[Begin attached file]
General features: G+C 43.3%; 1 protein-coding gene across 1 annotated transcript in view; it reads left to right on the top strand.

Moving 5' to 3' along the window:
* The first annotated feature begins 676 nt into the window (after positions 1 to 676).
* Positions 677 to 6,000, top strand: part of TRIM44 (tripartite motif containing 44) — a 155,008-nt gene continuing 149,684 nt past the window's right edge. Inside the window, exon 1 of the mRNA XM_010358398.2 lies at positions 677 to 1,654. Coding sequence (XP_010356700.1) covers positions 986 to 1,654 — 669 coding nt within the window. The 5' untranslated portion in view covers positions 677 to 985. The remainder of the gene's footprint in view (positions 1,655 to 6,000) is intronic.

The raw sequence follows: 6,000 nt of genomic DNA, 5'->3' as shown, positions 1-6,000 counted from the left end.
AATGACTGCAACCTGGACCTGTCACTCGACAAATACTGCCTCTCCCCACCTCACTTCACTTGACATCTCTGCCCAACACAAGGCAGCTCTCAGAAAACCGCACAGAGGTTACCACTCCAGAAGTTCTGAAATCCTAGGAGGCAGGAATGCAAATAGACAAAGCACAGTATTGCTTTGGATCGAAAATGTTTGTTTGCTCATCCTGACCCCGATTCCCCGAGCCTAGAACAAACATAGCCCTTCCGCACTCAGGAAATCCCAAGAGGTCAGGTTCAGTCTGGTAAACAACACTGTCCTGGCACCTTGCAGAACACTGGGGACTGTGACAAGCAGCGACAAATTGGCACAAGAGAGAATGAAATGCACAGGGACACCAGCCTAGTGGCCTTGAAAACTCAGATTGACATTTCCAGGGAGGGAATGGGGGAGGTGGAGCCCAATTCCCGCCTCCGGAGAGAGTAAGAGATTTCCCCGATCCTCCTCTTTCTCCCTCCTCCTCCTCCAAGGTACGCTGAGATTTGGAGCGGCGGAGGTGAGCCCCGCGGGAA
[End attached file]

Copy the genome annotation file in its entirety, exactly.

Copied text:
General features: G+C 43.3%; 1 protein-coding gene across 1 annotated transcript in view; it reads left to right on the top strand.

Moving 5' to 3' along the window:
* The first annotated feature begins 676 nt into the window (after positions 1 to 676).
* Positions 677 to 6,000, top strand: part of TRIM44 (tripartite motif containing 44) — a 155,008-nt gene continuing 149,684 nt past the window's right edge. Inside the window, exon 1 of the mRNA XM_010358398.2 lies at positions 677 to 1,654. Coding sequence (XP_010356700.1) covers positions 986 to 1,654 — 669 coding nt within the window. The 5' untranslated portion in view covers positions 677 to 985. The remainder of the gene's footprint in view (positions 1,655 to 6,000) is intronic.

The raw sequence follows: 6,000 nt of genomic DNA, 5'->3' as shown, positions 1-6,000 counted from the left end.
AATGACTGCAACCTGGACCTGTCACTCGACAAATACTGCCTCTCCCCACCTCACTTCACTTGACATCTCTGCCCAACACAAGGCAGCTCTCAGAAAACCGCACAGAGGTTACCACTCCAGAAGTTCTGAAATCCTAGGAGGCAGGAATGCAAATAGACAAAGCACAGTATTGCTTTGGATCGAAAATGTTTGTTTGCTCATCCTGACCCCGATTCCCCGAGCCTAGAACAAACATAGCCCTTCCGCACTCAGGAAATCCCAAGAGGTCAGGTTCAGTCTGGTAAACAACACTGTCCTGGCACCTTGCAGAACACTGGGGACTGTGACAAGCAGCGACAAATTGGCACAAGAGAGAATGAAATGCACAGGGACACCAGCCTAGTGGCCTTGAAAACTCAGATTGACATTTCCAGGGAGGGAATGGGGGAGGTGGAGCCCAATTCCCGCCTCCGGAGAGAGTAAGAGATTTCCCCGATCCTCCTCTTTCTCCCTCCTCCTCCTCCAAGGTACGCTGAGATTTGGAGCGGCGGAGGTGAGCCCCGCGGGAA